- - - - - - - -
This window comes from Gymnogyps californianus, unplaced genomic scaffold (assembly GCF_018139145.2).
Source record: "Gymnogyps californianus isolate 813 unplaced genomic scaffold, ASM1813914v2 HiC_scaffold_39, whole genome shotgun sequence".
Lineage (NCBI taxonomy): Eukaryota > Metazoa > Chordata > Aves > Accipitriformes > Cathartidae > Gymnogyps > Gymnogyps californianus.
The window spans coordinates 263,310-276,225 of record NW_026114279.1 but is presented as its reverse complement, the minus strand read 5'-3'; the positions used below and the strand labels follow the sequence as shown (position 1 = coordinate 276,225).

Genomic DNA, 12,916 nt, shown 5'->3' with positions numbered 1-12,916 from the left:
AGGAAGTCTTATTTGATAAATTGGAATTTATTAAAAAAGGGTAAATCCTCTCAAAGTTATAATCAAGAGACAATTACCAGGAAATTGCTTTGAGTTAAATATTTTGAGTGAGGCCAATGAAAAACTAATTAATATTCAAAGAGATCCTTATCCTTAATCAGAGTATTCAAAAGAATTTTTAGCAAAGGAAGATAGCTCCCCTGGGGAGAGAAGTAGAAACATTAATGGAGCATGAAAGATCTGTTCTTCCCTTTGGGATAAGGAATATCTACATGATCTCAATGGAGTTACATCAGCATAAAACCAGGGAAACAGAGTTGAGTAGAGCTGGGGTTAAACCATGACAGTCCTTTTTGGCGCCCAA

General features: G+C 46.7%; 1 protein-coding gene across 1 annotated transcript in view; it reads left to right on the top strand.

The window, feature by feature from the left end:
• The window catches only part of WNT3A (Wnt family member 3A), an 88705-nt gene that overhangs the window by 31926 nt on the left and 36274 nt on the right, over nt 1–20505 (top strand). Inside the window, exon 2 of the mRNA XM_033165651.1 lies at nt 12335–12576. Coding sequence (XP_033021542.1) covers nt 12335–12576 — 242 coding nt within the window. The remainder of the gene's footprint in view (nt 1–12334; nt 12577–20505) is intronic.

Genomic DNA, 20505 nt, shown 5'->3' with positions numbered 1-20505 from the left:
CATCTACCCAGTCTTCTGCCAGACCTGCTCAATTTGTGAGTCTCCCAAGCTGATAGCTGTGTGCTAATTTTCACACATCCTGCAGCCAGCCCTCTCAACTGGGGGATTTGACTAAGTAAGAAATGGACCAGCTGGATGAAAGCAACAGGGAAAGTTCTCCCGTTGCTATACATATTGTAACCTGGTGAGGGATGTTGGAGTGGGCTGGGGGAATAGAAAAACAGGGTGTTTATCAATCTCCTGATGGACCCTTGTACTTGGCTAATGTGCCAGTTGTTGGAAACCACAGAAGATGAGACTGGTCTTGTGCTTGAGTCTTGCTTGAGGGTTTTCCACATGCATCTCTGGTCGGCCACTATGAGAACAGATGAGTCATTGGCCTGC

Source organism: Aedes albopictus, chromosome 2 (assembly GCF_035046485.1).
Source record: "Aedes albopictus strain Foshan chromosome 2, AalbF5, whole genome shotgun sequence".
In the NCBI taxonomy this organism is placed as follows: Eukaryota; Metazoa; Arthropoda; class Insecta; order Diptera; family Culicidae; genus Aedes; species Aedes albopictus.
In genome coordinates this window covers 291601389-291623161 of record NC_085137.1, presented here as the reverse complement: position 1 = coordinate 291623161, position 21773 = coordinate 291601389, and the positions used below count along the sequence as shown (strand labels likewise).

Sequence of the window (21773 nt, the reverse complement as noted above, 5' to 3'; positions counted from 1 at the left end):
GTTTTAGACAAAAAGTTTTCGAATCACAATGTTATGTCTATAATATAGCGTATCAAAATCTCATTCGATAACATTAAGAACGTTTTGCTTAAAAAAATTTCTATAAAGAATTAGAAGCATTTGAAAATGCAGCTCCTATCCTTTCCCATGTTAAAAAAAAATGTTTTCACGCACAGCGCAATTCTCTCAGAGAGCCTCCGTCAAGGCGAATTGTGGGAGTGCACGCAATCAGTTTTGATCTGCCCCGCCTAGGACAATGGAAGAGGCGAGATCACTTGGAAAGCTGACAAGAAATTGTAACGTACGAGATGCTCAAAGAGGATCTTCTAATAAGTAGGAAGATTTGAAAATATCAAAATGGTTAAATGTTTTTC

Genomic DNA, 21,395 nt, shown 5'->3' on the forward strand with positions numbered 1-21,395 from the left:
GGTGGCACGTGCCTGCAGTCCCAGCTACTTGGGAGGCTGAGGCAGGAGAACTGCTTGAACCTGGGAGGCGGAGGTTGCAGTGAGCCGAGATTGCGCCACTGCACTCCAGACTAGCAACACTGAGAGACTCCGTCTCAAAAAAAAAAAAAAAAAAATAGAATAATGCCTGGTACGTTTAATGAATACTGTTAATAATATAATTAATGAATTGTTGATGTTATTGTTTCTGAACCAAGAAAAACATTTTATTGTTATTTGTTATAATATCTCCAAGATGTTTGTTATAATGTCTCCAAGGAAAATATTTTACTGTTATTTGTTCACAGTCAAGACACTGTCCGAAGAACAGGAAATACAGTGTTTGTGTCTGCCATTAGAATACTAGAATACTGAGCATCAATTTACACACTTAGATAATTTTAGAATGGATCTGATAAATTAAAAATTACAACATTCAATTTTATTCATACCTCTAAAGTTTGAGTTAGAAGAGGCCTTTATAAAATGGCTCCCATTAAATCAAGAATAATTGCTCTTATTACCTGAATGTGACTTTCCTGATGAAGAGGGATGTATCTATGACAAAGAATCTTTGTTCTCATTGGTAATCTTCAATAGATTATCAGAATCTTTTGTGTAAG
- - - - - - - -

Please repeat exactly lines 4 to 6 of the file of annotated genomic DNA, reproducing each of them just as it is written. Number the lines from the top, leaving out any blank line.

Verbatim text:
The window spans coordinates 263,310-276,225 of record NW_026114279.1 but is presented as its reverse complement, the minus strand read 5'-3'; the positions used below and the strand labels follow the sequence as shown (position 1 = coordinate 276,225).

Genomic DNA, 12,916 nt, shown 5'->3' with positions numbered 1-12,916 from the left:
AGGAAGTCTTATTTGATAAATTGGAATTTATTAAAAAAGGGTAAATCCTCTCAAAGTTATAATCAAGAGACAATTACCAGGAAATTGCTTTGAGTTAAATATTTTGAGTGAGGCCAATGAAAAACTAATTAATATTCAAAGAGATCCTTATCCTTAATCAGAGTATTCAAAAGAATTTTTAGCAAAGGAAGATAGCTCCCCTGGGGAGAGAAGTAGAAACATTAATGGAGCATGAAAGATCTGTTCTTCCCTTTGGGATAAGGAATATCTACATGATCTCAATGGAGTTACATCAGCATAAAACCAGGGAAACAGAGTTGAGTAGAGCTGGGGTTAAACCATGACAGTCCTTTTTGGCGCCCAA